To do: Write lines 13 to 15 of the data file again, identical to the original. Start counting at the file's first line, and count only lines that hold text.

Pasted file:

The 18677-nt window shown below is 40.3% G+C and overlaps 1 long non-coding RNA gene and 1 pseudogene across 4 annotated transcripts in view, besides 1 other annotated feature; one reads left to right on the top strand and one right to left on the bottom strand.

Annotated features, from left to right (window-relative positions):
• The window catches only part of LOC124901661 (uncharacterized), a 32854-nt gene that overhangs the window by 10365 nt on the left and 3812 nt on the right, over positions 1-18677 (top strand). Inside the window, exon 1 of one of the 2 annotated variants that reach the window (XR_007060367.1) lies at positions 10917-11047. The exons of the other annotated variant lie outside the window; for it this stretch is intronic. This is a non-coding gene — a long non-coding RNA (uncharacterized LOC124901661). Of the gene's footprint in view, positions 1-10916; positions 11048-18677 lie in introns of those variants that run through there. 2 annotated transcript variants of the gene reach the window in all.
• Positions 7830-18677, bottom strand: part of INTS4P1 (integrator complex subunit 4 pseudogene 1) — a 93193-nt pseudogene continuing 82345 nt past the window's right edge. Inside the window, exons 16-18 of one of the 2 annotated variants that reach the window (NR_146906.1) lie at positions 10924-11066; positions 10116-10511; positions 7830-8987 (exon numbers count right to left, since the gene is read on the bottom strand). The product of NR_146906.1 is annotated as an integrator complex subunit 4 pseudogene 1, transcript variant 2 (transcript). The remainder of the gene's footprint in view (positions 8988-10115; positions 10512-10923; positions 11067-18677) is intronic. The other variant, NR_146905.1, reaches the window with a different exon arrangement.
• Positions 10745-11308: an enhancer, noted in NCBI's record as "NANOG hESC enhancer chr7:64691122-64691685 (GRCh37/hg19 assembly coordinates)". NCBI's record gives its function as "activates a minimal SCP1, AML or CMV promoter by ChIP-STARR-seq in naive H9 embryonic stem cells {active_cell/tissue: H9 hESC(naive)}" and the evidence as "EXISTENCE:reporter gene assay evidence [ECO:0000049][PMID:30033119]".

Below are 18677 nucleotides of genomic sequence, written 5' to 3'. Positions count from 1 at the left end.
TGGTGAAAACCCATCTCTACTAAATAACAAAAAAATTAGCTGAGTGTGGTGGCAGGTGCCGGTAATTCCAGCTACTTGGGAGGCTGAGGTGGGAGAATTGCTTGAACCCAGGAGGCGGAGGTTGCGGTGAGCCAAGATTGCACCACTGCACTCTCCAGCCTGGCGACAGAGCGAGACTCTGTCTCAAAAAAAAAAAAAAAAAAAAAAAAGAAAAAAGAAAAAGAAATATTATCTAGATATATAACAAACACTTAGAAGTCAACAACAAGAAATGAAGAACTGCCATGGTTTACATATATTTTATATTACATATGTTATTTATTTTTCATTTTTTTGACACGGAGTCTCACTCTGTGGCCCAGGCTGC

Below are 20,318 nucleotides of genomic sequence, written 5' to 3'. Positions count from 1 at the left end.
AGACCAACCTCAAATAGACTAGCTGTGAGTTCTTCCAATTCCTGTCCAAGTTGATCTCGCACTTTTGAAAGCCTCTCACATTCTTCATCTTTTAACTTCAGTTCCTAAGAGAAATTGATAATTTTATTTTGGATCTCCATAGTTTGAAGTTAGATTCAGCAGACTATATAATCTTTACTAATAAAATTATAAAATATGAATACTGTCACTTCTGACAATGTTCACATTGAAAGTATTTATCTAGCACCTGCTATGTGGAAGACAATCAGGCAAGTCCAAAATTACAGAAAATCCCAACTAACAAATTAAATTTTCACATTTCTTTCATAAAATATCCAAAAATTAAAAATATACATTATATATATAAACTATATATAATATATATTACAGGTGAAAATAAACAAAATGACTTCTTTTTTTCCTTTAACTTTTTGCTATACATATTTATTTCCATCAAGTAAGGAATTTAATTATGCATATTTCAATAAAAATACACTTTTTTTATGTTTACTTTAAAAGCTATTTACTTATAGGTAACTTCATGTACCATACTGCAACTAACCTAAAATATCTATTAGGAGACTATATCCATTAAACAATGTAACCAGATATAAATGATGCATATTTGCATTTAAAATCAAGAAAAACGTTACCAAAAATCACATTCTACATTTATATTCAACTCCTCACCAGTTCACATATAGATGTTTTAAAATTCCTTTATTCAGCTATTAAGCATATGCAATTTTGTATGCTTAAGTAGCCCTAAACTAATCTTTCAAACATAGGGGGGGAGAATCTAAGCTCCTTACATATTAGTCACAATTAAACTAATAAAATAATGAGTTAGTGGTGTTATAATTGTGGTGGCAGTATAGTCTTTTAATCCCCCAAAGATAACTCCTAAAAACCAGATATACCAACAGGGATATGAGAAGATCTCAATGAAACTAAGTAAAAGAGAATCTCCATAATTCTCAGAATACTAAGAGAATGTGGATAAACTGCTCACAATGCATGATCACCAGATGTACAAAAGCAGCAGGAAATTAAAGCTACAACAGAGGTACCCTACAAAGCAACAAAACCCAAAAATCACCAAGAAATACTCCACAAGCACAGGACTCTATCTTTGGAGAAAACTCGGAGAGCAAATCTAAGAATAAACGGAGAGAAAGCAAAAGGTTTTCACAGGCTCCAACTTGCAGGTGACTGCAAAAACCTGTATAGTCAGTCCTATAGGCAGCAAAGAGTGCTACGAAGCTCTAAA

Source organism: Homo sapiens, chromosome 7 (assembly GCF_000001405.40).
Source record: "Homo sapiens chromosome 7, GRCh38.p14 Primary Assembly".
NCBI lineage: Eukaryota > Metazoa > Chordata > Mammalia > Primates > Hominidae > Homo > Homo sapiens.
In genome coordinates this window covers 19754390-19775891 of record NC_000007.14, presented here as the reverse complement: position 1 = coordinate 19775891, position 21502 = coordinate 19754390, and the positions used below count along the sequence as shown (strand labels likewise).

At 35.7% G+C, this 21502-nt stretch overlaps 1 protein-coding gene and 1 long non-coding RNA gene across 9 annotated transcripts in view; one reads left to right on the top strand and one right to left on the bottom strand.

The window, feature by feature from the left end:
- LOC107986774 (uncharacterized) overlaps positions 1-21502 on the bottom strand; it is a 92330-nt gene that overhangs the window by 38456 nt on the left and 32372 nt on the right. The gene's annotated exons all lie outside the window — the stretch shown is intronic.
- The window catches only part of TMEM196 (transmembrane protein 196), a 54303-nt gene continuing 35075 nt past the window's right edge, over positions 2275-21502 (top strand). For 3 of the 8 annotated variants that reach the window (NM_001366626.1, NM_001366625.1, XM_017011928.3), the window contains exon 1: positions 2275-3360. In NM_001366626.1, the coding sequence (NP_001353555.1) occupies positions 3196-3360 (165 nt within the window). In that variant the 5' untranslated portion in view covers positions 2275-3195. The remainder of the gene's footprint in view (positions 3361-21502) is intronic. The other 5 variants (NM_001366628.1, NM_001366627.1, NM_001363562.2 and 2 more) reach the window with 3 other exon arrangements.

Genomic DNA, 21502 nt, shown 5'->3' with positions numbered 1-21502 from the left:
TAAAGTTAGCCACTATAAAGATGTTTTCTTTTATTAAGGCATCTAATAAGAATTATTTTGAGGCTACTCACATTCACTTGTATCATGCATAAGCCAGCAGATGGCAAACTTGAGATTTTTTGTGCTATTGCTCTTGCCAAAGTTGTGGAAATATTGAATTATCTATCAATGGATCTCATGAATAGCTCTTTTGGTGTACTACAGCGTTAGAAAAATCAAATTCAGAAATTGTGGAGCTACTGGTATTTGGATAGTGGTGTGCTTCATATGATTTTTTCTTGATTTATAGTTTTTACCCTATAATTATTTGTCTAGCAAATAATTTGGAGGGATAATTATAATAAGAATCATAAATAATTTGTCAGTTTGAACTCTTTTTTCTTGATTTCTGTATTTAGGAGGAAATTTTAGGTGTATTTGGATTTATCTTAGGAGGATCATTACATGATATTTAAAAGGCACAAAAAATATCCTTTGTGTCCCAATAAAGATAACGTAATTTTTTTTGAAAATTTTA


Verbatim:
In genome coordinates this window covers 19754390-19775891 of record NC_000007.14, presented here as the reverse complement: position 1 = coordinate 19775891, position 21502 = coordinate 19754390, and the positions used below count along the sequence as shown (strand labels likewise).

At 35.7% G+C, this 21502-nt stretch overlaps 1 protein-coding gene and 1 long non-coding RNA gene across 9 annotated transcripts in view; one reads left to right on the top strand and one right to left on the bottom strand.

The window, feature by feature from the left end: